Selling Shovels Instead of Gold
April 23rd, 2008
Posted by Danny Allen
When I lived in Alaska, the popular wisdom was that in the Gold Rush almost nobody got rich mining for gold, but that people did get rich selling shovels to the miners who were headed into the hills to go prospecting. Similarly, after the oil boom in the 1970â€™s, the richest man in the state didnâ€™t own oil wells, he ownedâ€¦ grocery stores.
What does any of this have to do with advertising? This week, Forrester Research released its â€œGlobal Enterprise Web 2.0 Market Forecast: 2007 to 2013.â€ The report concluded that over half of businesses surveyed by Forrester have Web 2.0 (social networking, mashups, and RSS) on the agenda for 2008.
BizReport concludes that this result means that â€œThe report adds weight to the frequent assertion that Web 2.0 isnâ€™t just a passing fad and is indeed a long term strategy that marketers need to consider.â€ A hundred entrepreneurs are going to conclude that it means that the world needs more social networks. Several more Hispanic social networking sites will spring up.
On closer examination, thatâ€™s not what it means at all. Chances are that the companies surveyed (including BEA Systems, IBM, and Microsoft) did not respond that they are going to set up widgets on Facebook and homepages on MySpace like s
ome Second Life pretender showing up two years late to the party. Itâ€™s a lot more likely that these businesses said that they will incorporate mashups and RSS feeds into their corporate collaboration tools, and possibly create an internal corporate social network among employees, vendors, and customers to facilitate interaction.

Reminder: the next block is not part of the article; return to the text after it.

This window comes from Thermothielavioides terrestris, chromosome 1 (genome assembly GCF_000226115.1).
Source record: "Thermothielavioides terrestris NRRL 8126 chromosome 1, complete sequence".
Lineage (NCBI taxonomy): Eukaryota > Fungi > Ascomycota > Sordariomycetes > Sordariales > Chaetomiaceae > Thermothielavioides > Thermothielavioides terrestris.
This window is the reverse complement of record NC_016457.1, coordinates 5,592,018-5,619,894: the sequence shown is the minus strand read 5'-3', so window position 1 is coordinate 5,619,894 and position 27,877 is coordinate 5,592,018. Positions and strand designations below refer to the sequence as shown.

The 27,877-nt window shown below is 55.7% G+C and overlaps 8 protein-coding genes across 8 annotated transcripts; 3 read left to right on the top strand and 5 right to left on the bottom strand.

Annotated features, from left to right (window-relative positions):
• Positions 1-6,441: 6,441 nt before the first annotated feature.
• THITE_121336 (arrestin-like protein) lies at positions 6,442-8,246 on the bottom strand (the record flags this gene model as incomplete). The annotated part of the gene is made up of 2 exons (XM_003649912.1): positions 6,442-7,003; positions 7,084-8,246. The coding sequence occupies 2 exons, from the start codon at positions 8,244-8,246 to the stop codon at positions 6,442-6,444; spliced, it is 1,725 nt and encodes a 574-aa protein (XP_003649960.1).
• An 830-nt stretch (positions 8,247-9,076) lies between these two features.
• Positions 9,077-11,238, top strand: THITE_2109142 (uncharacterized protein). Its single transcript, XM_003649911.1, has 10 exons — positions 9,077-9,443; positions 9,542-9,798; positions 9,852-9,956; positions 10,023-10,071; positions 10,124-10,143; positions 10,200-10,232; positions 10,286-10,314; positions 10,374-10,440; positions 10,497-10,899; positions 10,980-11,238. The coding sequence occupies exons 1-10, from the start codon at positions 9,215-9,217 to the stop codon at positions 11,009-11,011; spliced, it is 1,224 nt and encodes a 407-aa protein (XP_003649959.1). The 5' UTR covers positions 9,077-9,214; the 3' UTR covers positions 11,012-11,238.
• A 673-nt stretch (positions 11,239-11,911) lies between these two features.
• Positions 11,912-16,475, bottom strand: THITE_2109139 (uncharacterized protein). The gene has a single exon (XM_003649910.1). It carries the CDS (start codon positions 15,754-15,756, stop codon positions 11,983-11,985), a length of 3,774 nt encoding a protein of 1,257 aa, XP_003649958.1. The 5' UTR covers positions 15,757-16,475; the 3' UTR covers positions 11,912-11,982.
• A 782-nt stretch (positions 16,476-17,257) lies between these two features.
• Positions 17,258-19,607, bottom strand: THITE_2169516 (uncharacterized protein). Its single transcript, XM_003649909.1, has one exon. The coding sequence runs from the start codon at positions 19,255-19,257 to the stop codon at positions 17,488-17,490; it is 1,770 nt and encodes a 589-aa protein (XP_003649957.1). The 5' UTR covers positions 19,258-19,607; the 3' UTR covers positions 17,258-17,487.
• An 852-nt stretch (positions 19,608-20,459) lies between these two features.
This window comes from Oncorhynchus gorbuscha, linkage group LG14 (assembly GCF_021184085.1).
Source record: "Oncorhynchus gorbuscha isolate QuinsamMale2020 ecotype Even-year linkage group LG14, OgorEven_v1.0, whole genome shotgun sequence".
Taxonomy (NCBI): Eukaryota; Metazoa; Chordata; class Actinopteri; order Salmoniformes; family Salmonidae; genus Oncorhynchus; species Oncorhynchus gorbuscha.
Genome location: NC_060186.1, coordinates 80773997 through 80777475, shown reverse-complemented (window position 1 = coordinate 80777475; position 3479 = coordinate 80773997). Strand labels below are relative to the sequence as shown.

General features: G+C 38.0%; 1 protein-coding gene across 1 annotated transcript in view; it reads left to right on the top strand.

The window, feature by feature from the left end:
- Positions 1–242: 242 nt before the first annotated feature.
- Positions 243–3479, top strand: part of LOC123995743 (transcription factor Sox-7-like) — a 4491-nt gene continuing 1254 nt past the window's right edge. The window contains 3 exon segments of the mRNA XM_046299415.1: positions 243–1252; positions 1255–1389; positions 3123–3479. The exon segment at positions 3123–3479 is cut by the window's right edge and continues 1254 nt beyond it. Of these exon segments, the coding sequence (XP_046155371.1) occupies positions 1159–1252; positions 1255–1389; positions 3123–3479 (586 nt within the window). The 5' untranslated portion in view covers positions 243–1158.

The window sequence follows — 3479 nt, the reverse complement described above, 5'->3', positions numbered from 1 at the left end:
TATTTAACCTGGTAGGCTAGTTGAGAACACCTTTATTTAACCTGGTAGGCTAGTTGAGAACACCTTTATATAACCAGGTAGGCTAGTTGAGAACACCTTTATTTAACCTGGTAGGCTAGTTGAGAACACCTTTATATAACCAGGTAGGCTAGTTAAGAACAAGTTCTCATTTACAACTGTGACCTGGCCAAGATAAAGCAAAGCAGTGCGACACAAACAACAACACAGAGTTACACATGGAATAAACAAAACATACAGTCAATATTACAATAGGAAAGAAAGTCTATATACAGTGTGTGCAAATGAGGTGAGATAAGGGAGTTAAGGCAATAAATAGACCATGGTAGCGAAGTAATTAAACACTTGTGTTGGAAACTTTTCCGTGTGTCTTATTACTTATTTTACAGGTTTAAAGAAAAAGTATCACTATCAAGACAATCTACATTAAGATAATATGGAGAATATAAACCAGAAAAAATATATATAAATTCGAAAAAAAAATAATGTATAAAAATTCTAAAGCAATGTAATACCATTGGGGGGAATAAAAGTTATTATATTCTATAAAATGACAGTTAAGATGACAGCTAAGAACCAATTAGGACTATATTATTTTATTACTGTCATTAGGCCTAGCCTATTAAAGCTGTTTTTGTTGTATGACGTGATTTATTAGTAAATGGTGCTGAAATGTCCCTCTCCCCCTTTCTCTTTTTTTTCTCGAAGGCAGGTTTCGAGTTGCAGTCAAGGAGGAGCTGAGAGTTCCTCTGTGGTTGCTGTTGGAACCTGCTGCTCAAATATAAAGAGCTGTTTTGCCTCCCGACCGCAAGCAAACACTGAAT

Those who are going to benefit from these trends are not the people who rush out and set up another new niche social network. Rather, itâ€™s going to be the people selling shovels to the people rushing into the hills to find the next Facebook gold. Marc Andreeson is a really, really smart guy. Heâ€™s sold two Internet companies for over a billion dollars each. His newest company is Ning, which provides the infrastructure for people who want to launch a social network. They have enabled the creation of 230,000 (thatâ€™s right) social networks and are adding over 1,000 a day.
The point is that although Web 2.0 tools are interesting and likely the future of the Internet, the Forrester report is not evidence that marketers need to rush into using Web 2.0. The Forrester report is evidence that there is a lot of money to be made in the Web 2.0 tools that will be used by all those online prospectors looking for gold.
Here at TM, we preach the gospel of new media almost every day. However, as marketers and advertisers, as we embrace new media we also need to be cautious of differentiating between whatâ€™s new and compelling and whatâ€™s hype. As press releases come out announcing new research reports, take a closer look at what they actually say, rather than what someone thought would make the best headline.